Demand at the Treasury’s sale of $15 billion of two-year floating-rate notes outstripped that at auctions of conventional fixed-coupon debt for the fourth straight time as investors searched for better options to money-market securities.
The floaters, which the Treasury introduced in January as the first new debt offering in 17 years, drew bids yesterday for 4.64 times the amount sold. That compared with a bid-to-cover ratio of 2.95 for the $701 billion in fixed-rate notes and bonds sold this year. The high-discount margin was 0.069 percent, matching that at the sale on March 26. The inaugural floating-rate auction was on Jan. 29.
“Floaters continue to have decent healthy demand even though the valuations aren’t cheap,” said Stanley Sun, a New York-based strategist at Nomura Holdings Inc., one of the 22 primary dealers that are obligated to bid in U.S. debt sales. “There is a limited history to compare them with, but so far the path has been good for these securities.”
The Treasury is seeking to lengthen the average maturity of its debt and cut the amount of outstanding short-term bills, which ballooned to $2.1 trillion during the the global financial crisis. The new notes also offer protection against rising interest rates, with investors anticipating that the Federal Reserve is preparing to raise its benchmark rate next year from virtually zero in what would be the first increase since 2006.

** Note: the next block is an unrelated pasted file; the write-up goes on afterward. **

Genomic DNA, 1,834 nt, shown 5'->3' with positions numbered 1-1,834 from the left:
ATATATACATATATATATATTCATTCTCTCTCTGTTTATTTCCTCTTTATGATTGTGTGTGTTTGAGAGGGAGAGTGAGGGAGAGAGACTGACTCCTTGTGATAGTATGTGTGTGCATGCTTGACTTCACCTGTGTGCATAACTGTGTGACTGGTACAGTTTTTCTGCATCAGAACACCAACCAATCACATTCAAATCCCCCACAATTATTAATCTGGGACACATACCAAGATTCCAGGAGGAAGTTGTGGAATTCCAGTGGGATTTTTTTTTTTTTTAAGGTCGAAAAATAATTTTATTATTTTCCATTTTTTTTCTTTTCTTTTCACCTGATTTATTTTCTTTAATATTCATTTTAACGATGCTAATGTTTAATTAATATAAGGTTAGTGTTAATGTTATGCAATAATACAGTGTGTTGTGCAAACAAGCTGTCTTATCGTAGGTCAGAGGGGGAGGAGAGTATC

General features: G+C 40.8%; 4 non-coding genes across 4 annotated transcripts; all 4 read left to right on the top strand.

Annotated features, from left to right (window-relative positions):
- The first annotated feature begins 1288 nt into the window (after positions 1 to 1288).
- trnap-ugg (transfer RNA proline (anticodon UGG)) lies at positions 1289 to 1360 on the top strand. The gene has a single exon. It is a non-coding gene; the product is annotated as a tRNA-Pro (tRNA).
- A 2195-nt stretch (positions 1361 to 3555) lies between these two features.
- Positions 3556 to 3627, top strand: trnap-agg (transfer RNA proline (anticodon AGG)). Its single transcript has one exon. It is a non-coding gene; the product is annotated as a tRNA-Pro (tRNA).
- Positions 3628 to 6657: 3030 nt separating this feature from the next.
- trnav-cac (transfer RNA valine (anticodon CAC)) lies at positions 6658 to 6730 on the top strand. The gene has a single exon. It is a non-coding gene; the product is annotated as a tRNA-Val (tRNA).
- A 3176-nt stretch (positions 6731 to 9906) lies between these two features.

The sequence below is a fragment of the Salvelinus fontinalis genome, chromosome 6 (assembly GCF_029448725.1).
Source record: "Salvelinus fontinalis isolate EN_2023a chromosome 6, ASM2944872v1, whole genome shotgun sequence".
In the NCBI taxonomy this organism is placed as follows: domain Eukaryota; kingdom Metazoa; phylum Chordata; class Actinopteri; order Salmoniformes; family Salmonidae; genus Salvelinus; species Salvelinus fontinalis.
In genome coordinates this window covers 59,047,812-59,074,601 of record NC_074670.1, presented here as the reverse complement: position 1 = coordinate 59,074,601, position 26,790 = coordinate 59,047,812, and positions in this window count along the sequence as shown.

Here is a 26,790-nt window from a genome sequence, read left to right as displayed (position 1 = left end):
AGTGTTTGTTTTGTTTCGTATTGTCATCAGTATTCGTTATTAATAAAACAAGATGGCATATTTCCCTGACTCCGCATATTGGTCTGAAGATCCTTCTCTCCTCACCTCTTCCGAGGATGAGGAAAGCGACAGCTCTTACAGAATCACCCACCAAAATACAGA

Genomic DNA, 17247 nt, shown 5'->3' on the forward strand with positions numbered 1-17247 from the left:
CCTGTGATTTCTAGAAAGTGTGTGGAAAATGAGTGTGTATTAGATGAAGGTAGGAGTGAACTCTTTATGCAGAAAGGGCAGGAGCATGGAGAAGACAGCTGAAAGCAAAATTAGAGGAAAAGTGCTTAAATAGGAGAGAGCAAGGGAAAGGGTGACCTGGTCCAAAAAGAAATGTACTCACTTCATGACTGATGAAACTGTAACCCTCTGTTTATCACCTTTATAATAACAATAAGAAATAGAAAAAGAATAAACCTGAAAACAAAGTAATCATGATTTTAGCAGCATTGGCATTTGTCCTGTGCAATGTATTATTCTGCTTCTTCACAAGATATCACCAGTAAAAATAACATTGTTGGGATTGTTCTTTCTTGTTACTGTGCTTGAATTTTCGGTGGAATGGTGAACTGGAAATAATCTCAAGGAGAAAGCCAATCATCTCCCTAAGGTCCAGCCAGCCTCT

The floating-rate notes, the first new U.S. government debt securities since Treasury Inflation Protected Securities were introduced in 1997, are considered an alternative to bills because they’re benchmarked to a short-term security.
At yesterday’s auction, indirect bidders, a class of investor that includes foreign central banks, bought 34.4 percent of the notes, compared with 32.7 percent at the March sale and an average of 36.7 percent at the first three auctions.
Direct bidders, non-primary-dealer investors that place their bids directly with the Treasury, purchased 4.8 percent, compared with 4.3 percent in March and an average of 6.3 percent at the first three sales.
Primary dealers bought 60.7 percent of the securities, compared with 63 percent in March, which was a record. Dealer shares averaged 57 percent at the past three sales of the debt.
The average bid-to-cover ratio at the past three offerings was 5.21.
“The auction was fair, but there is still a wait-and-see attitude among investors,” said Thomas Simons, a government-debt economist in New York at the primary dealer Jefferies Group LLC. “The path has been positive, as demand is steadily, but slowly, developing in the market, which remains relatively illiquid and nonvolatile. Investors who are buying them are putting them away.”
The securities sold yesterday are due in April 2016. The Treasury plans to sell reopenings in May and June. It will offer new issues in July and October, with two reopenings in the subsequent months of each quarter.
To contact the editors responsible for this story: Dave Liedtka at email@example.com Greg Storey, Paul Cox